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Northwood Ravin Has Green Ambitions For The Stranger Things Mall

The owner of the Gwinnett Place Mall's shuttered Sears store envisions a chunk of the struggling mall being transformed into the area's version of Central Park.

SJ Collins partner Jeff Garrison, North American Properties partner Adam Schwegman and Northwood Ravin Vice President of Development Ben Yorker

Northwood Ravin Vice President of Development Ben Yorker floated the idea last week during a Bisnow event that the central retail hall of the 1.3M SF Gwinnett Place Mall could be razed and transformed into a green space, one that becomes a walkable, recreational fabric of the community.

“Maybe we become the central park, the green space, that people come to,” Yorker said during Bisnow's Future of Gwinnett County and Northeast Atlanta event. “You're trying to … duplicate this civic town square function.”

Yorker's comments offered the first glimpse into Northwood Ravin's redevelopment aspirations of the mall since the firm purchased the Sears anchor last year. It is one of five separate owners of Gwinnett Place Mall, including Macy's, two other retailers that own former department store spaces and Las Vegas-based Moonbeam Capital.

The Sears anchor at Gwinnett Place Mall in northern suburban Atlanta

Such an effort right now would be somewhat herculean, given that Moonbeam Capital, which owns the central retail portion in question, has expressed little interest in selling its stake in the mall — at least publicly.

Moonbeam has been a repeated source of frustration for local officials, having promised numerous times to redevelop its portion of Gwinnett Place Mall but failing to pull the trigger. All the while, the mall has bled tenants, with some sections completely devoid of life to the point that a homicide victim was concealed behind the defunct food court for two weeks before the body was discovered.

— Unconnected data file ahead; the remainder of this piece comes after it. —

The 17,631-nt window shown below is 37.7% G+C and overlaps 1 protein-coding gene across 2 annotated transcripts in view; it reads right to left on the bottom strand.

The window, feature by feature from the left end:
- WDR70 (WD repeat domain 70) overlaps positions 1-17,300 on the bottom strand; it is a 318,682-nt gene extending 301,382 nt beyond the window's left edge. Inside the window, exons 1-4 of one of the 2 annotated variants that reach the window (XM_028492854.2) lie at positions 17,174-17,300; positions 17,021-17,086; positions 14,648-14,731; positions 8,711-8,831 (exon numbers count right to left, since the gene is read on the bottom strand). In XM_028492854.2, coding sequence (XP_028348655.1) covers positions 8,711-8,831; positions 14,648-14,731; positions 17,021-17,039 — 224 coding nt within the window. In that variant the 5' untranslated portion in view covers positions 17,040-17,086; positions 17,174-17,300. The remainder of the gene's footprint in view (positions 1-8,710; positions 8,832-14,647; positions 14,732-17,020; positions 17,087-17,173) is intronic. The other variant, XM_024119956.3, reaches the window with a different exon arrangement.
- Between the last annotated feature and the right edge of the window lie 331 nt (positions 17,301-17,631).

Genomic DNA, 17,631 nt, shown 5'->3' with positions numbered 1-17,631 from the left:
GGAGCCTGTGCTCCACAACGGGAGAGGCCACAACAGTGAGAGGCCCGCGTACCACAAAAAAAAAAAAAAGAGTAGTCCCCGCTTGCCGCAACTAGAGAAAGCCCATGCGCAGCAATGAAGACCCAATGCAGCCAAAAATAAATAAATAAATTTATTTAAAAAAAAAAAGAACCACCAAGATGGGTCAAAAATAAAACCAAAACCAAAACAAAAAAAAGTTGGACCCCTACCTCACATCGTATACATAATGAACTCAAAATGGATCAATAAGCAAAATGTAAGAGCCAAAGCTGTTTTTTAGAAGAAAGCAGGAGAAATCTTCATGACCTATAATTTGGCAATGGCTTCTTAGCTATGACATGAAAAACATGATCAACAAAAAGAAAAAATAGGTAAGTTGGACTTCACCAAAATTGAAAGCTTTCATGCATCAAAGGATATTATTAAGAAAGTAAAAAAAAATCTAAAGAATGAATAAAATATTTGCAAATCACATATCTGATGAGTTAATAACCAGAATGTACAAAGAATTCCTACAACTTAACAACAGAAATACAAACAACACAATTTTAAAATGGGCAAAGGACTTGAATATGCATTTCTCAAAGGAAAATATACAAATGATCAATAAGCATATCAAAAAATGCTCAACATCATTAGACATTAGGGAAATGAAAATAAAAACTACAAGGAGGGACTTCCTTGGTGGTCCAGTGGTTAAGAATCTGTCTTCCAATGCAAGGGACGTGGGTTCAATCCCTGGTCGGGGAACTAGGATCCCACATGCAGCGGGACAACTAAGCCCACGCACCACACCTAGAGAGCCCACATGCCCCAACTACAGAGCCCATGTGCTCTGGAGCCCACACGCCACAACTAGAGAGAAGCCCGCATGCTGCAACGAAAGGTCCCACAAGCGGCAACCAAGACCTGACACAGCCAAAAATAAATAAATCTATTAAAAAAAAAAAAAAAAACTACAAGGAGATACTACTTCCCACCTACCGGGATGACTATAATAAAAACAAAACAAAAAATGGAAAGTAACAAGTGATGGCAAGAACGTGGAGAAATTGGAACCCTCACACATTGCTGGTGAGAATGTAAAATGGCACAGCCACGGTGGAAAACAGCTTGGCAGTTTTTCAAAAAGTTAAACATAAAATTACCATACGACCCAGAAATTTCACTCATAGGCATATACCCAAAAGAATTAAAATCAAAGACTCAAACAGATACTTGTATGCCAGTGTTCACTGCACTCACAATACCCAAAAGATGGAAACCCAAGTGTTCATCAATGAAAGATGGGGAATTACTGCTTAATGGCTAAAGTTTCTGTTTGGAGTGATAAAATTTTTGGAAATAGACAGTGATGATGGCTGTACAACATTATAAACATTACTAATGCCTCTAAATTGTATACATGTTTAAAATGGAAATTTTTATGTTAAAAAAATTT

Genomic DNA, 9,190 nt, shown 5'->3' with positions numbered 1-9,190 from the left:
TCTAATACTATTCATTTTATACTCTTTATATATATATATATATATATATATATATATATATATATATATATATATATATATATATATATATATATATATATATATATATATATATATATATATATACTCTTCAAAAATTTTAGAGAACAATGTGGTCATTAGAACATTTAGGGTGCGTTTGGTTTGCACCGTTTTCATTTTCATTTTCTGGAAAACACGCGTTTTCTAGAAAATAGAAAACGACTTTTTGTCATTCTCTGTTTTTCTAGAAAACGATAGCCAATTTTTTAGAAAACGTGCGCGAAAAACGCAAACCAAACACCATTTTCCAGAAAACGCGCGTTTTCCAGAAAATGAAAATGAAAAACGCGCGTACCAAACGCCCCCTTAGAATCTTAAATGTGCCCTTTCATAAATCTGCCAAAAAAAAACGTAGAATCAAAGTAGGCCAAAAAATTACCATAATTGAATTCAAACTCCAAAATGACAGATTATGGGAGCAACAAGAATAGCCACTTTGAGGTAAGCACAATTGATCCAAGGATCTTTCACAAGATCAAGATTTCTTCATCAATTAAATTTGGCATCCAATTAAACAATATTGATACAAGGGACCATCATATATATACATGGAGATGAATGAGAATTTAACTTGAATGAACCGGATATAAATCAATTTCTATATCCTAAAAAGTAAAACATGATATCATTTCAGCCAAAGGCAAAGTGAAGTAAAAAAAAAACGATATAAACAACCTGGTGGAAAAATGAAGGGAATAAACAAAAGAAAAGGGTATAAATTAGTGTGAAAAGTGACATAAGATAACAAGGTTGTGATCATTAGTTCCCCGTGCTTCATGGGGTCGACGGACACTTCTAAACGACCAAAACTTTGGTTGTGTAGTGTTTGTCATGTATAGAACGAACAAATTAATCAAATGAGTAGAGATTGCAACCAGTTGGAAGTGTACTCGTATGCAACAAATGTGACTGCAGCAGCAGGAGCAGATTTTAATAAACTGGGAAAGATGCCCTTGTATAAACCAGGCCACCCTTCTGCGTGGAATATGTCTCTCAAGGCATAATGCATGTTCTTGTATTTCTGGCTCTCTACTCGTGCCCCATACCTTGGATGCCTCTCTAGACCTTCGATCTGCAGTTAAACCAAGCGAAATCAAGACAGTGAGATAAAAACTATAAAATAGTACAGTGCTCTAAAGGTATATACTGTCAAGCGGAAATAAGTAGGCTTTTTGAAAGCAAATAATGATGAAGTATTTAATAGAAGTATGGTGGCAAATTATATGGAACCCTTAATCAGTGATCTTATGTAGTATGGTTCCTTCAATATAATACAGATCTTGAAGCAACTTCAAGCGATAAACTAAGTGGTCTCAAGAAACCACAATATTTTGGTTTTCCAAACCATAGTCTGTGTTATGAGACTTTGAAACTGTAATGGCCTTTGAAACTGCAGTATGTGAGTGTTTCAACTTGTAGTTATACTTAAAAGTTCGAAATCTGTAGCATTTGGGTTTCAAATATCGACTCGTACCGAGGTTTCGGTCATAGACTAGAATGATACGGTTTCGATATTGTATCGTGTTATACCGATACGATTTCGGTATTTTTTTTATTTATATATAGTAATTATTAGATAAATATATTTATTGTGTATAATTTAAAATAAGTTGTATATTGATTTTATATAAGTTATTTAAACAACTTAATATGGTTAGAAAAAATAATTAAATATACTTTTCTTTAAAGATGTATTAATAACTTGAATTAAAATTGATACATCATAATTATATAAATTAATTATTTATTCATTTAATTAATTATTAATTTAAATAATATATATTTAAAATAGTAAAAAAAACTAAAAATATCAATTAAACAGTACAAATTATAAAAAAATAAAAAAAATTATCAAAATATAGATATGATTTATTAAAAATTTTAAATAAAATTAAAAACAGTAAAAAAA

“For six or seven years, we've heard [redevelopment is] coming tomorrow, it's coming tomorrow,” said Ackerman & Co. retail President Leo Wiener — also the chairman of the Gwinnett Place Community Improvement District — at the event last week. "Unfortunately, I don't think anybody here believes anything is going to happen."

Partnership Gwinnett and Gwinnett County Chamber of Commerce President Nick Masino, Ackerman & Co. retail President Leo Wiener, Lawrenceville City Manager Chuck Warbington and Norcross Economic Development Coordinator Tara Smith

During Yorker's appearance, he spoke of the need to reduce the reliance on retail at the mall itself not only to help support the other retail landlords around the mall property, but also in light of North American Properties' massive Revel mixed-use project just 3.5 miles to the north.

That 118-acre project, connected to the existing Infinite Energy Center arena, will include 300K SF of retail, 600 apartment units and up to 800K SF of offices, North American Properties partner Adam Schwegman said.

“We're wrestling with that in the context with what's going on with the rest of the county, including Revel, which is just down the road,” Yorker said. "What we need to do and what we need to be careful about is to do something supporting [Revel] … that doesn't actually cannibalize [it]."

Actually reactivating the retail at the mall “would be horrible because we're now competing with Adam [Schwegman], and nobody wins,” he said.

Yorker did not go into any detail on what Northwood Ravin, primarily a multifamily developer, would do with the former Sears store during the event, but he previously told Bisnow his firm is in discussions with Moonbeam and the other mall owners about redevelopment plans. 

“At this stage, I don't want to either tip my hand or accidentally say something that changes the mind of the parties involved. I will say we are in active conversations with these groups and we are definitely open to working with all of them,” he said earlier this month.